Utilize Rest Stops
Rest stop areas are designed to make your life easier as a truck driver. One of the biggest perks is pull-through parking for tractor trailers. This helps you avoid the hassle of parking in more difficult spaces.
Say No To The End Of The Row
If possible, try to avoid the spaces at the end of the rows. This helps you get away from traffic so that you can focus on maneuvering into your space. Having more space around you is always preferable, even if it’s towards the back of the lot. This may mean a longer walk to the rest area but just think of it as an extension of your exercise routine.
Start With The Hard Part
Backing out of a space is an easy way to get into an accident. If you can’t find a pull-through, try to back into your space so that you can get out more easily. No one likes to do it, but backing into a space is much safer than backing out of one later. We also recommend that you avoid parking near other trucks that have to back out of their spaces. You should also move to a different space if you noticed that your neighbor is parked poorly. This will help you keep your vehicle out of harm’s way. If you don’t have any other option, take a picture and record the truck’s name and DOT number. This will help you hold the other driver accountable if they damage your vehicle while you’re not around.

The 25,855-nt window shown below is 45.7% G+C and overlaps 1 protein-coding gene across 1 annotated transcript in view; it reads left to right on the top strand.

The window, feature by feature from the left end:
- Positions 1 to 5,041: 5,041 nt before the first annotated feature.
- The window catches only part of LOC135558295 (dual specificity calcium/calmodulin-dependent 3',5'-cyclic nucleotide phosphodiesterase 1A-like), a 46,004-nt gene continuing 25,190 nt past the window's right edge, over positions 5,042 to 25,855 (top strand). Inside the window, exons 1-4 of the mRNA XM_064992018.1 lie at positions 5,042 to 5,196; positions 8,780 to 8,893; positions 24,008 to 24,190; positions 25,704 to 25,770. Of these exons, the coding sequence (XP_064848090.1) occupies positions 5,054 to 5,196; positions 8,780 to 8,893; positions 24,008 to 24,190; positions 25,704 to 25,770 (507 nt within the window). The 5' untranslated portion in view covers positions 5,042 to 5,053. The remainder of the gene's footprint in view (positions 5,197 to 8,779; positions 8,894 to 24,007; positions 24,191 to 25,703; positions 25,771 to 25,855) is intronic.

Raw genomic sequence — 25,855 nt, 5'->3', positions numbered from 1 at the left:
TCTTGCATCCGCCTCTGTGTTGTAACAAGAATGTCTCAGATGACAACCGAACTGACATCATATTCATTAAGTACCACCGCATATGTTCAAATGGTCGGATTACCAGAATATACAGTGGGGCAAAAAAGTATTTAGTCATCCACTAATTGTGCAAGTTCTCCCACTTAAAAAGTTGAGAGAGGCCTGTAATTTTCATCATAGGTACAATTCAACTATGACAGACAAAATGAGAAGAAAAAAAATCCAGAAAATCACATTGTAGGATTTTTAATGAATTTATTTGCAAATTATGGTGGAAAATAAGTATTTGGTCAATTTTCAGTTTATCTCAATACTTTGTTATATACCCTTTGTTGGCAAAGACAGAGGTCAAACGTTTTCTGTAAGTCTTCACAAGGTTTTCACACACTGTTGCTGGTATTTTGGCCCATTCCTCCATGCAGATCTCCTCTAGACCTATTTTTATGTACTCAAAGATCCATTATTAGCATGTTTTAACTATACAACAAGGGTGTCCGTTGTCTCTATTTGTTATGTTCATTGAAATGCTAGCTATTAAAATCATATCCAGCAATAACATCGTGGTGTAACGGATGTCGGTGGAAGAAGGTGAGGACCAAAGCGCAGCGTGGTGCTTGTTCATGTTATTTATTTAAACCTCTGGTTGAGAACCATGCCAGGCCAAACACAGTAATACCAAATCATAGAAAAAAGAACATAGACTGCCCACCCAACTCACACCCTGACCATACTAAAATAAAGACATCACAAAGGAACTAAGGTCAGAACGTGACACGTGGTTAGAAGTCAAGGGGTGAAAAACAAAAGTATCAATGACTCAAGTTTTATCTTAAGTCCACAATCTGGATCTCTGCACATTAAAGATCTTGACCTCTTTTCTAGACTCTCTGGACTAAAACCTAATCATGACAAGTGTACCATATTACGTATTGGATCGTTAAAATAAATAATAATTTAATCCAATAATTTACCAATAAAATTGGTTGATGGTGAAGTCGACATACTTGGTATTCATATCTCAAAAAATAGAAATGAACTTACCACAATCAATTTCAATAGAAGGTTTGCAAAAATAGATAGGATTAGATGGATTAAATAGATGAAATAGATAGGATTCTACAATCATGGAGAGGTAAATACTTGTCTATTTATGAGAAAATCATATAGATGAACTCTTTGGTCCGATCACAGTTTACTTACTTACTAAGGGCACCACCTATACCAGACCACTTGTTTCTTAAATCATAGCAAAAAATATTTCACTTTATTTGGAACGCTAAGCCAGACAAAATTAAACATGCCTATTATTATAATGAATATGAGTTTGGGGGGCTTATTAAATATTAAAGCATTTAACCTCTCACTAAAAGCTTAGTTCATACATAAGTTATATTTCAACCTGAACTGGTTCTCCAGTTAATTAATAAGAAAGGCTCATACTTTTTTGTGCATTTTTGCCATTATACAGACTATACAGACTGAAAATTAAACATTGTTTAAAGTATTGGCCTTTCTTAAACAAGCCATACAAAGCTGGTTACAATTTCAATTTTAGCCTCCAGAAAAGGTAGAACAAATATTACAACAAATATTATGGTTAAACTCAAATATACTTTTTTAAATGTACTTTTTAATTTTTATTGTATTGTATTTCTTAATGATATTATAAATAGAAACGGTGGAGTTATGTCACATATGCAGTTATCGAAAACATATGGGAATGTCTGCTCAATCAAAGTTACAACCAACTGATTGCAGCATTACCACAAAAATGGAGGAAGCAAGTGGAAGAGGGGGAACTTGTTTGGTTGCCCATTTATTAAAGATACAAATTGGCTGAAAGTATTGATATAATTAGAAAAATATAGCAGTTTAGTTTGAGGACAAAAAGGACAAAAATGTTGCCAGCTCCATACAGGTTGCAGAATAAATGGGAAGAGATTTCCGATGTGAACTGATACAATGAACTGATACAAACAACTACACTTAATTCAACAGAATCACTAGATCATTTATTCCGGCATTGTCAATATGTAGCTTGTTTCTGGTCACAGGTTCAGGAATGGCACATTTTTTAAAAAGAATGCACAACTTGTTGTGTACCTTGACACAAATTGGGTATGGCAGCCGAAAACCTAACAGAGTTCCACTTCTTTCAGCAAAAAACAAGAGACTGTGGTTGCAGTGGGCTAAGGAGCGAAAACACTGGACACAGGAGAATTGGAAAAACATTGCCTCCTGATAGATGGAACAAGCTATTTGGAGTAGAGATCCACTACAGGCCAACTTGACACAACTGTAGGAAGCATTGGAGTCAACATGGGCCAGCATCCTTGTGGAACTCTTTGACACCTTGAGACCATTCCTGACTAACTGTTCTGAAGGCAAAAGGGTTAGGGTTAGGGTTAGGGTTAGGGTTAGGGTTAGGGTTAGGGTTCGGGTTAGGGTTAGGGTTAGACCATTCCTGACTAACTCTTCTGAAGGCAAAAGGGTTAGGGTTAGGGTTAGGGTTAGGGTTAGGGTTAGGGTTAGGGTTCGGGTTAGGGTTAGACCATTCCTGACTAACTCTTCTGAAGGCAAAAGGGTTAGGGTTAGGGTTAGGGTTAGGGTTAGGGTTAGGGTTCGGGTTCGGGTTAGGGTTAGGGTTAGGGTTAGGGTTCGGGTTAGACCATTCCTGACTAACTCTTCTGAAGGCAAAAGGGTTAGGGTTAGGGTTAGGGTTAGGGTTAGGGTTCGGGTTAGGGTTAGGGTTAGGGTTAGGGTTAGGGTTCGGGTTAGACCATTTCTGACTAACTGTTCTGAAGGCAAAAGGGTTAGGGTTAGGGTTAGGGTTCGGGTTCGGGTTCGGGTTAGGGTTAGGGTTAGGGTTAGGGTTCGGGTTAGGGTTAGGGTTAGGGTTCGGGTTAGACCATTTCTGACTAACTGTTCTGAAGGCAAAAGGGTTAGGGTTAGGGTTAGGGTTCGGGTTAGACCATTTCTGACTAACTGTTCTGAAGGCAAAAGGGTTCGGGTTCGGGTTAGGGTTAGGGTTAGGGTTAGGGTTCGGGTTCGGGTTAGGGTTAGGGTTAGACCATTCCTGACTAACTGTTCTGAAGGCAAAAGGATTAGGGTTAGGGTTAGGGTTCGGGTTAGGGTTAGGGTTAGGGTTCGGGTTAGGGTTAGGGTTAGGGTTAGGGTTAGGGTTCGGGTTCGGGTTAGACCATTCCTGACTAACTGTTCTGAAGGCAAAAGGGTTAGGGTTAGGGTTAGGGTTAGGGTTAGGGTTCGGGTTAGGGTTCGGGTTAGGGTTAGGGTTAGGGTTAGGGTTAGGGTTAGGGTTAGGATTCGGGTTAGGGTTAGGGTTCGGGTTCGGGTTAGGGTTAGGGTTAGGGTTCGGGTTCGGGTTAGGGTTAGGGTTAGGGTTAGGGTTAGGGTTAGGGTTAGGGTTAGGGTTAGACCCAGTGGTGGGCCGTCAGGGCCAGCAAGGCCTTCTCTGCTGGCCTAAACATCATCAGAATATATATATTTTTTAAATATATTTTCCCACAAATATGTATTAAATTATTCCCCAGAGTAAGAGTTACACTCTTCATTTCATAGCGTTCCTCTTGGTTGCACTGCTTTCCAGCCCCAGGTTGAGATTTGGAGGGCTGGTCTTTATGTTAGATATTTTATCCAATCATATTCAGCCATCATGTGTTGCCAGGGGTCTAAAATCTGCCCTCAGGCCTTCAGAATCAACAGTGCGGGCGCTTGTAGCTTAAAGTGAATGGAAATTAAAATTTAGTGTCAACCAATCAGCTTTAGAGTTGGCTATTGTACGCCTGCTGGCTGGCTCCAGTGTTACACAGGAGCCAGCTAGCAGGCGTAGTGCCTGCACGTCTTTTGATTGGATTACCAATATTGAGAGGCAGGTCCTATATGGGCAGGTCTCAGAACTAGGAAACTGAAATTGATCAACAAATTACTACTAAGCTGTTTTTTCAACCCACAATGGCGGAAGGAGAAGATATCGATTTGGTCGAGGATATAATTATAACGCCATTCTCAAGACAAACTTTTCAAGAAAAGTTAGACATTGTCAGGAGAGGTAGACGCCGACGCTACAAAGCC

Don’t Forget To Use Your Four-Ways
Truckstop pedestrians are not the most attentive bunch. Many of them are either tired, distracted, or all of the above. Putting on your four-ways will increase the chance of them seeing you while you’re pulling in or backing up into a spot. If they still don’t see you, don’t be afraid to use your horn. They may be annoyed, but it’s certainly better than the alternative.
Straighten Out Whenever You Can
Do your best to line up your tractor and trailer when you park. If there’s less of your vehicle sticking out of the space, there’s a lower chance that someone will hit you.
Are there any tractor trailer parking tips that we missed? Let us know in the comments below! Have a safe trip!